Rep. Hakeem Jeffries makes bid to lead House Democrats


By Lisa Mascaro and Michelle L. Price | Associated Press

WASHINGTON — The day after Speaker Nancy Pelosi announced she would step aside, Rep. Hakeem Jeffries of New York announced his own history-making bid Friday to become the first Black American to helm a major U.S. political party in Congress as leader of the House Democrats.

The 52-year-old Jeffries gave nod to the “legendary figures” before him, Pelosi and her leadership team, while encouraging his colleagues to embrace this “once-in-a-generation opportunity to further unleash our full potential as a team.”

Jeffries vowed to create an inclusive leadership that draws on all members of the diverse Democratic caucus as the party works back toward majority status in the House after Republicans seized control in the midterm elections.

“The House Democratic Caucus is the most authentic representation of the gorgeous mosaic of the American people,” Jeffries said in a letter to colleagues.

“I write to humbly ask for your support for the position of House Democratic Leader as we once again prepare to meet the moment.”

The new generation wasted no time preparing to take their place after Pelosi’s expected, but still sudden, announcement Thursday she would relinquish her position after 20 years leading the House Democrats.

It’s not just Jeffries, but Rep. Katherine Clark of Massachusetts and Rep. Pete Aguilar of California — who have worked together as a lower-rung leadership team — all swiftly wrote to colleagues with their bids for the first, second- and third-ranking positions in House Democratic leadership.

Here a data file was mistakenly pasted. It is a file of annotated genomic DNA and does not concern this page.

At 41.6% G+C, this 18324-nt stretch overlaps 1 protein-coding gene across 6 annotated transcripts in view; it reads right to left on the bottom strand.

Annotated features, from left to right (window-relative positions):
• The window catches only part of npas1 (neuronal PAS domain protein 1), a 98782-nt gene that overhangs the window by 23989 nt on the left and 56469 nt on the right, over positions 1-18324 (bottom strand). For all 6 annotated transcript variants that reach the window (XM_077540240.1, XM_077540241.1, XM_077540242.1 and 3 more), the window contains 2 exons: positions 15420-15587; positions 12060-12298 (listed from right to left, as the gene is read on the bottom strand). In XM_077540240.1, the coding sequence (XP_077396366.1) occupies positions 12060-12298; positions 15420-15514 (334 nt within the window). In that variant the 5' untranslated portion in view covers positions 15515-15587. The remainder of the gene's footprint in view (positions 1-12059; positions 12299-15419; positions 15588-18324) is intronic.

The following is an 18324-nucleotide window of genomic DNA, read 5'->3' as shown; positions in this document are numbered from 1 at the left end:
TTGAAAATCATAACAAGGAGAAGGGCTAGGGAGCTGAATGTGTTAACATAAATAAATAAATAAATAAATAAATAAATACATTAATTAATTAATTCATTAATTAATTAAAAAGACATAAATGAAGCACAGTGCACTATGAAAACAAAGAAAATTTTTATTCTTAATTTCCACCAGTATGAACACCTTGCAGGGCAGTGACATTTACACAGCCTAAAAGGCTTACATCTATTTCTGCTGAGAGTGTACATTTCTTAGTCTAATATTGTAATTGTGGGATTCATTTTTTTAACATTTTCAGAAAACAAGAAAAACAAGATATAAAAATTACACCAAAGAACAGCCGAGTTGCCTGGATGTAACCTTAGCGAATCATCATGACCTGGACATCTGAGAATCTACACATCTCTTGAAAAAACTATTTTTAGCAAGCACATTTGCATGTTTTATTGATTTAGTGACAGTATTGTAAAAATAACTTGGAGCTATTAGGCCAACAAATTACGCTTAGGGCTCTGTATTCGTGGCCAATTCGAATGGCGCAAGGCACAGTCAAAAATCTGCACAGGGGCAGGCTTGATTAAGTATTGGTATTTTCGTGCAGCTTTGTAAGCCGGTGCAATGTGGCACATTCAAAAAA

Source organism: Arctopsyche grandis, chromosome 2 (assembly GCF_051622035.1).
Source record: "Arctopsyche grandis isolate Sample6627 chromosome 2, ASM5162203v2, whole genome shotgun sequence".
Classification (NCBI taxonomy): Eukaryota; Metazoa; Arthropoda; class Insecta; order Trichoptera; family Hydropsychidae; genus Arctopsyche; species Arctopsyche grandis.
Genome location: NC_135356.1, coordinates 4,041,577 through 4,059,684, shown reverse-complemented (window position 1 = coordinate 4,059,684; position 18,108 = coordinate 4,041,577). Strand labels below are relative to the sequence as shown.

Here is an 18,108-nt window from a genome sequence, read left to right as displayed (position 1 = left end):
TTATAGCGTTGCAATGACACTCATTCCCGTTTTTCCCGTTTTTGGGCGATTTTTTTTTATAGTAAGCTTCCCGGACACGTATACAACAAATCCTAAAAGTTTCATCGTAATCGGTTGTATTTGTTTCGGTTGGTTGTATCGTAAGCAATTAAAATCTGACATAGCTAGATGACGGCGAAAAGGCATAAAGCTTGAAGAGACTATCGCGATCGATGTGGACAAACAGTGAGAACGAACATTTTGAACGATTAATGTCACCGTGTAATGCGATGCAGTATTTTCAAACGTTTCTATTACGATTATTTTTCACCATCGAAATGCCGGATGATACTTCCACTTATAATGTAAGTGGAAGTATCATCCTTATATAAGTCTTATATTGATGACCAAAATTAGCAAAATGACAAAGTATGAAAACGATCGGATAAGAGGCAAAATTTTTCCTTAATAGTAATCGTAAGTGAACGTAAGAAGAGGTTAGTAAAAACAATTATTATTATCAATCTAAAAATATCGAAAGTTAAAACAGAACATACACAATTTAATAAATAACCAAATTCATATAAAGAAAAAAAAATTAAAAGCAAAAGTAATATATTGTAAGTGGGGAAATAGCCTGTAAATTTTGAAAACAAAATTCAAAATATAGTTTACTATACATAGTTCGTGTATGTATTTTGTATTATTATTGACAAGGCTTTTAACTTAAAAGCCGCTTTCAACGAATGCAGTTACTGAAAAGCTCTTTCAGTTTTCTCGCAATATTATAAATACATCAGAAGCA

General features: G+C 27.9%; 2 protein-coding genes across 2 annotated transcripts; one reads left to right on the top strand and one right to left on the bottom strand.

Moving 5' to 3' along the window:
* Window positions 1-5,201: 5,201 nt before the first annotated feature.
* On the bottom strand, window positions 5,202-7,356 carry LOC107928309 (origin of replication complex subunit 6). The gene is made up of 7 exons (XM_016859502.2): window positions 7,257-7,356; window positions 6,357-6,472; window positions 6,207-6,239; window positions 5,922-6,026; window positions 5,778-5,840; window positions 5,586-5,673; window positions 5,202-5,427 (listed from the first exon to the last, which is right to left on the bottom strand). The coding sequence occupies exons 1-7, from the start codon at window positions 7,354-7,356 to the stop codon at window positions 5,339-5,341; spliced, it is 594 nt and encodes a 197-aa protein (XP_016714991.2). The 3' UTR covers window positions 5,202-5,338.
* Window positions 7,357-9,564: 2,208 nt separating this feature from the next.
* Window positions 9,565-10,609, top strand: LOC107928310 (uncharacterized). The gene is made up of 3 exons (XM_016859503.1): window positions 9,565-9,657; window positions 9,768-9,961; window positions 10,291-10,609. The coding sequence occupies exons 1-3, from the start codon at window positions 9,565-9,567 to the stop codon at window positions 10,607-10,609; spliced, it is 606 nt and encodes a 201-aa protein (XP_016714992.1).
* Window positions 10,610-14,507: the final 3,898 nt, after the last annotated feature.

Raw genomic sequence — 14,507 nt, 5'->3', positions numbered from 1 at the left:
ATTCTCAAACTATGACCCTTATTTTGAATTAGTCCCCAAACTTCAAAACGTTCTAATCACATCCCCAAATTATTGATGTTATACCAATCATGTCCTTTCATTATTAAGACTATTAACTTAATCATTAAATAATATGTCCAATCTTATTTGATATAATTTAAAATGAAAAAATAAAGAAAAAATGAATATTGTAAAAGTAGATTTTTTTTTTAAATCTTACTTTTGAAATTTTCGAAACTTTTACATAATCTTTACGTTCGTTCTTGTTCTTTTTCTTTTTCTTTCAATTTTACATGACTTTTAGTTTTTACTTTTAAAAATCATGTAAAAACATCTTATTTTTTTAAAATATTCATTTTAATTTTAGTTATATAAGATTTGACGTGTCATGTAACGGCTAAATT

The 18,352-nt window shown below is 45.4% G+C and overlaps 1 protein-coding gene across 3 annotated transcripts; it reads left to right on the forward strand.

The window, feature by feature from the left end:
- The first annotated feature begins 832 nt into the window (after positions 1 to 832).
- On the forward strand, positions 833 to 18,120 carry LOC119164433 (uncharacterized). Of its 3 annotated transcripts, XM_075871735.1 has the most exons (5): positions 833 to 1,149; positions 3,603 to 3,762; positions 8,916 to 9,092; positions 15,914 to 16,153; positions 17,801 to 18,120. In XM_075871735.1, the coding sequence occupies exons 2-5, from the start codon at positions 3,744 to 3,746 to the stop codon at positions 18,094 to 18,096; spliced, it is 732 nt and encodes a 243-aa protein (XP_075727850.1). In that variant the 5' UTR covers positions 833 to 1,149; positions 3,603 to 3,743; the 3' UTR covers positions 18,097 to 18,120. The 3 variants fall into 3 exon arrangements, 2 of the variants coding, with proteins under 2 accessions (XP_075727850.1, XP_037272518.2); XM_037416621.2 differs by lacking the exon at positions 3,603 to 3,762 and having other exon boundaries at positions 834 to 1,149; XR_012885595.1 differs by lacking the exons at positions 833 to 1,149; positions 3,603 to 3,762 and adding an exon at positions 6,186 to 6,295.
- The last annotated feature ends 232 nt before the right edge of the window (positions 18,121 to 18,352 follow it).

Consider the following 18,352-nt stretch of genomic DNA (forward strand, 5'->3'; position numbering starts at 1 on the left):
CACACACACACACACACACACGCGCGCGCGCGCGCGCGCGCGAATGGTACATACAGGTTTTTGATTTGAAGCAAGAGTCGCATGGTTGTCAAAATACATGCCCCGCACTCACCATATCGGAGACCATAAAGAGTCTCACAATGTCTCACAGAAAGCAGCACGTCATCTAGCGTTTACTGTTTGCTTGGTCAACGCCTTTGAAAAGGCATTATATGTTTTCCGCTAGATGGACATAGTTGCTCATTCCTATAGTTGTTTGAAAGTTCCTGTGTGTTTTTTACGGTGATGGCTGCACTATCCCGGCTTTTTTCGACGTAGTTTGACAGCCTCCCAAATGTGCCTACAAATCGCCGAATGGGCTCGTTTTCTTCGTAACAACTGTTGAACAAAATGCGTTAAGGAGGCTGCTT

The trio has been working in tandem for years, preparing for just this moment, seeking to engineer a smooth transition when Pelosi and the other top two Democrats Majority Leader Steny Hoyer and Democratic Whip James Clyburn of South Carolina step aside.

House Democrats will meet behind closed doors as a caucus in two weeks, after the Thanksgiving holiday, to select their members. So far, Jeffries, Clark and Aguilar have no stated challengers.Pelosi told reporters she would not be making any endorsements, believing it’s better not to “anoint” new leaders but allow them the confidence of rising on their own. But on Friday, she heartily backed the potential new leaders.



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